Director Sebastien Lifshitz made his name with modern gay classics such as Presque Rien. In Les Invisibles he moves from fiction to fact with a documentary about older gay people and their experiences. As the title suggests, the film sees these people as ‘the invisible’, whose lives are often sidelined and ignored, despite the fact they lived through a period when being gay was marginalised, discriminated against and life was far more difficult than it is today.
Les Invisibles interviews a range of older gay men and lesbians from a range of backgrounds. Some knew they were gay from a young age and have only been with people of the same sex, others were married and had kids, only coming to a full appreciation of their sexual preferences later in life.
For example there’s Bernard and Jac, two old gents who may spend much of their time bickering but genuinely seem to love one another. One of them has had a series of long relationships with men, while for the other this is his first proper gay relationship having been married to a woman for decades. Although they do constantly seem to be slightly frustrated by one another, they’re also rather sweet and pretty much like a straight old couple.
As well as showing us the participants’ now, the film delves back into the past, looking at the interviewees’ lives up to this point. This takes in things such as finding love when being gay was something secret and underground, a woman who only began expressing her lesbian feelings in tandem with a rising feminist consciousness in the 1960s, and those who’ve spent years struggling with their same-sex attractions due to the fact they were so often told it was dirty and perverse.
Lifshitz cleverly balances the fact these people’s lives are not so different to younger generations who often feel they have little in common with older LGTBs, and pointing out those things that are unique to those old enough to have been born between the wars. Les Invisibles shows that it was people like these who helped pave the way for where we are now, whether they were at the forefront of the gay liberation movement or not. Some did indeed spend time fighting for gay rights and/or suffered persecution for their sexuality, such as a female couple who lost their jobs due to their relationship, while simply tried to live their lives and find happiness away from sexual politics.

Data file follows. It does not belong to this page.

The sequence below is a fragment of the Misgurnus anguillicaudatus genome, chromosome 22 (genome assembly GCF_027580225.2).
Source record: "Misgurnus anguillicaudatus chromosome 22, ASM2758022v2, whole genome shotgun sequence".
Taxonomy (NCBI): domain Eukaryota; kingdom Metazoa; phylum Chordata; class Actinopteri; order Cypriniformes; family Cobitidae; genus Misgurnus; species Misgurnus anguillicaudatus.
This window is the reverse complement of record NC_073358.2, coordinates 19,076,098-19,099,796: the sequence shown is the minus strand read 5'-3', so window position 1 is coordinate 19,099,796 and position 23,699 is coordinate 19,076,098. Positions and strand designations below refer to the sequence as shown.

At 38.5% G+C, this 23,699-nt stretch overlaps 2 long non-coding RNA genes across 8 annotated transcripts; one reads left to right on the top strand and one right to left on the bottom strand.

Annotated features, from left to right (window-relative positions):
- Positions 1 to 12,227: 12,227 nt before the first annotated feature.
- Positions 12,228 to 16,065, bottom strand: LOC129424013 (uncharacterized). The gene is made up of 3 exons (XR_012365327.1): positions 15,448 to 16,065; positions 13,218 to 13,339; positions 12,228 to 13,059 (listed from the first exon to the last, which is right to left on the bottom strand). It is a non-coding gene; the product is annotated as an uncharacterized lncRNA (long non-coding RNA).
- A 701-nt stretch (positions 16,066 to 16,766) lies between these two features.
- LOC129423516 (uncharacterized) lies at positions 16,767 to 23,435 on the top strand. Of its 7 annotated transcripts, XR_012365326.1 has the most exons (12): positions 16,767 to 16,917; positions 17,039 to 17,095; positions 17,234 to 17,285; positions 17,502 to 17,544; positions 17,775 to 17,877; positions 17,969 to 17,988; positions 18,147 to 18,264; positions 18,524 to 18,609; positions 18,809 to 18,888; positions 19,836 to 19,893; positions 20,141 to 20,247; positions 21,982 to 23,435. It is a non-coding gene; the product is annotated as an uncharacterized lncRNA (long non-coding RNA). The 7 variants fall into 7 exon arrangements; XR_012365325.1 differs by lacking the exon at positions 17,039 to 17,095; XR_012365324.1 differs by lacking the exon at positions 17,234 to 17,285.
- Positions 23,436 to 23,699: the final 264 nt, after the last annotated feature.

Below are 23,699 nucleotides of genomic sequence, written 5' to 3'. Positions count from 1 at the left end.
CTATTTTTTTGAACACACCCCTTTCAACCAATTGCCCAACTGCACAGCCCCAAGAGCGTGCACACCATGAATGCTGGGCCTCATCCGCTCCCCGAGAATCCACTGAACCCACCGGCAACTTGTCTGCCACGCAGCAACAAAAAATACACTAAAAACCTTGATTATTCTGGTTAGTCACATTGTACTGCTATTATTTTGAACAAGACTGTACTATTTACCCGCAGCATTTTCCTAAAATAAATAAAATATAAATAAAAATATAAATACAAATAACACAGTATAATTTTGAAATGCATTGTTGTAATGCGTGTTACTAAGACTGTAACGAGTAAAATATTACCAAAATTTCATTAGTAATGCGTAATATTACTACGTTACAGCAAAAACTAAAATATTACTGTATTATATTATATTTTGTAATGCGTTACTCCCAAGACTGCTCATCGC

The interviewees highlight some fascinating experiences, from one of the women refusing to be accepted by her girlfriend’s family – seemingly because it didn’t seem right when her own family wouldn’t accept it – to how for many their gay consciousness rose alongside an increased anger about other issues, such as abortion being illegal.
There are a few moments where the film gets a little ‘French’, with the participants trying to suggest relatively simple things are imbued with some sort of great philosophical depth, but it’s certainly not as pretentious as it might have been. Largely it stays grounded, interesting and offers a fascinating insight into being gay in the past, as well as what it’s like to be old and LGBT now.
It would be intriguing to have a follow-up with interviewees from a different country, as while in most western nations homosexual acts were illegal until at least the 1960s, in France they were decriminalised back during the French Revolution (due to the fact the new penal code made no mention of same sex relations). It would be interesting to see the same style of documentary but interviewing those whose lives weren’t just marginalised but actually outlawed. That said, Les Invisibles is still a worthwhile and fascinating film.
Overall Verdict: Educational and entertaining, Les Invisibles certainly gives you an appreciation of the lives of older gay people, both how they live now and the life experiences that have brought them to this point.
Reviewer: Tim Isaac